EA Concepts: Share Impressions Before Credences

by Aaron Gertler18th Sep 20186 comments


Epistemic Humility

Hello, readers! I'm trialing for the Content position at CEA; as such, I've been asked to draft a couple of posts for the concept map. These are meant to be close to the current style (no links in body text, fairly concise).

I'd love to hear your feedback on this post. Specific questions:

1. What are your favorite words for "beliefs before updating on outside information" and "beliefs after updating on outside information"? We're trying to draw that distinction with "impression" and "credence", but those may not be the best options.

2. When you imagine this from the view of a reader who is newish to EA, and clicked on a link to read about the importance of "sharing your impressions", does it make sense? Is it clear why this concept is useful

3. Are there any other links we should add to "further reading"? (In particular, I think that a link to the Soviet example of "everyone hates the government but is afraid to say so" might be relevant, but I couldn't find a good article summarizing the example.)

Thanks for your help! The other concept draft is here.

Share Impressions Before Credences

When we think through a question by ourselves, we form an “impression” of the answer, based on the way we interpret our experiences. (Even if you experience something that others have also experienced, what you take away from that is unique to you.)

When we discuss a question with other people, we may update our “impression” into a “credence” after updating on their views. But this can introduce bias into a discussion. If we update before speaking, then share our updated credences rather than our impressions, our conversation partners partly hear their own views reflected back to them, making them update less than they should.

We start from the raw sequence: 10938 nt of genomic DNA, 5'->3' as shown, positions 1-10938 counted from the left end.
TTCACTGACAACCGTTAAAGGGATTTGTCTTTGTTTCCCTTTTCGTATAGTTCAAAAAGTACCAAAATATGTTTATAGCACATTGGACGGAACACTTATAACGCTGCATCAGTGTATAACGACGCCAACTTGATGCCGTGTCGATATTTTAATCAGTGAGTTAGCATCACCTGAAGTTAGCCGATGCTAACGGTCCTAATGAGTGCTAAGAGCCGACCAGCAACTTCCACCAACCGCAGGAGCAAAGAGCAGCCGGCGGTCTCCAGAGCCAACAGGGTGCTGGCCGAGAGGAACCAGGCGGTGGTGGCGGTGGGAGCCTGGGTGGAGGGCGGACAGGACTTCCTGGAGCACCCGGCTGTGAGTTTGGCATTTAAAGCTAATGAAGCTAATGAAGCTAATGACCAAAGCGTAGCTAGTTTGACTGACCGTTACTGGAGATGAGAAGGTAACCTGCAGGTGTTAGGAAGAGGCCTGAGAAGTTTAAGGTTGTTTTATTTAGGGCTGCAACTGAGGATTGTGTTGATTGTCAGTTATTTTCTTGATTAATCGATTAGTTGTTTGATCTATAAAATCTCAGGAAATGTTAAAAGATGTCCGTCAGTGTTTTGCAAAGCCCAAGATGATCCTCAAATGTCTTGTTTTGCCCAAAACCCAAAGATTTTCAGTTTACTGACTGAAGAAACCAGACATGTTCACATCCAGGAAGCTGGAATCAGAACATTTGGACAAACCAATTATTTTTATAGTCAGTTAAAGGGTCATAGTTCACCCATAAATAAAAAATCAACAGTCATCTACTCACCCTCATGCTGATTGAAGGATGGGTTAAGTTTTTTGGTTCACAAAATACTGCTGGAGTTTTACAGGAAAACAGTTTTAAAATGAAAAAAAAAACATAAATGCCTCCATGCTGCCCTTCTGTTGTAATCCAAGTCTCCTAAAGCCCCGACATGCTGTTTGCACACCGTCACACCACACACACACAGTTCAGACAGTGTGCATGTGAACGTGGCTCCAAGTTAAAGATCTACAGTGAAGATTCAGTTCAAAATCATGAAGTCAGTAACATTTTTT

Consider two friends, Aaron and Max, who are equally good weather forecasters. Aaron has the impression that there is a 60% chance of rain tomorrow. He tells Max about this. Max had formerly had the impression that there was an 80% chance of rain tomorrow, but he updates on Aaron’s words to reach a credence of 70%.

Aaron then asks Max for his view. Max tells him he thinks there’s a 70% chance of rain, so Aaron updates to reach a credence of 65%. Both friends used the same decision algorithm (average both probabilities), but because Aaron shared his impression first, and Max shared a view that “reflected” that impression, Aaron failed to update in the same way as Max.

This dynamic explains why it can be important to share your initial impressions in group discussions, even if they no longer reflect your up-to-date credences. Doing so helps all participants obtain as much information as possible from each participant’s private experience.

Further Reading:

Kawamura, Kohei, and Vasileios Vlaseros. 31 July 2014. “Expert Information and Majority Decisions”.